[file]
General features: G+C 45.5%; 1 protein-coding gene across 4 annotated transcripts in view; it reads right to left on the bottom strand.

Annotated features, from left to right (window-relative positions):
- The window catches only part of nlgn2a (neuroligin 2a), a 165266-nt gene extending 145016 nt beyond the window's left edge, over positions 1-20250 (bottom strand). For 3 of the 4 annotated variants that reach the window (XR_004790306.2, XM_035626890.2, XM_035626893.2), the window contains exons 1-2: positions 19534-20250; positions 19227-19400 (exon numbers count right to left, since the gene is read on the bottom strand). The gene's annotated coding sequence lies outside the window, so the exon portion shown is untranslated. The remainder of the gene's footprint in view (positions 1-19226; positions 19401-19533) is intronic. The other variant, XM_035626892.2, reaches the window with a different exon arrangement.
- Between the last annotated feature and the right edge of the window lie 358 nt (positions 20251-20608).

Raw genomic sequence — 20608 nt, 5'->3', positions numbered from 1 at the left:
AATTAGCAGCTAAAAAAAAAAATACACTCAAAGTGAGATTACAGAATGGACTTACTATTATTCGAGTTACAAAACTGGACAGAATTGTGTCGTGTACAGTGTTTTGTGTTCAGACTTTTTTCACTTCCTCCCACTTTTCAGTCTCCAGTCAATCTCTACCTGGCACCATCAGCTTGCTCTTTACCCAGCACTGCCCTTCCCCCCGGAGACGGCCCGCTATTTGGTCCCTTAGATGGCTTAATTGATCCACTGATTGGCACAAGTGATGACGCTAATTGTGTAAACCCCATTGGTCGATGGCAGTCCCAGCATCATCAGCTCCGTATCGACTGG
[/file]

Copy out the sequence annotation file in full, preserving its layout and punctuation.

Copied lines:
General features: G+C 45.5%; 1 protein-coding gene across 4 annotated transcripts in view; it reads right to left on the bottom strand.

Annotated features, from left to right (window-relative positions):
- The window catches only part of nlgn2a (neuroligin 2a), a 165266-nt gene extending 145016 nt beyond the window's left edge, over positions 1-20250 (bottom strand). For 3 of the 4 annotated variants that reach the window (XR_004790306.2, XM_035626890.2, XM_035626893.2), the window contains exons 1-2: positions 19534-20250; positions 19227-19400 (exon numbers count right to left, since the gene is read on the bottom strand). The gene's annotated coding sequence lies outside the window, so the exon portion shown is untranslated. The remainder of the gene's footprint in view (positions 1-19226; positions 19401-19533) is intronic. The other variant, XM_035626892.2, reaches the window with a different exon arrangement.
- Between the last annotated feature and the right edge of the window lie 358 nt (positions 20251-20608).

Raw genomic sequence — 20608 nt, 5'->3', positions numbered from 1 at the left:
AATTAGCAGCTAAAAAAAAAAATACACTCAAAGTGAGATTACAGAATGGACTTACTATTATTCGAGTTACAAAACTGGACAGAATTGTGTCGTGTACAGTGTTTTGTGTTCAGACTTTTTTCACTTCCTCCCACTTTTCAGTCTCCAGTCAATCTCTACCTGGCACCATCAGCTTGCTCTTTACCCAGCACTGCCCTTCCCCCCGGAGACGGCCCGCTATTTGGTCCCTTAGATGGCTTAATTGATCCACTGATTGGCACAAGTGATGACGCTAATTGTGTAAACCCCATTGGTCGATGGCAGTCCCAGCATCATCAGCTCCGTATCGACTGG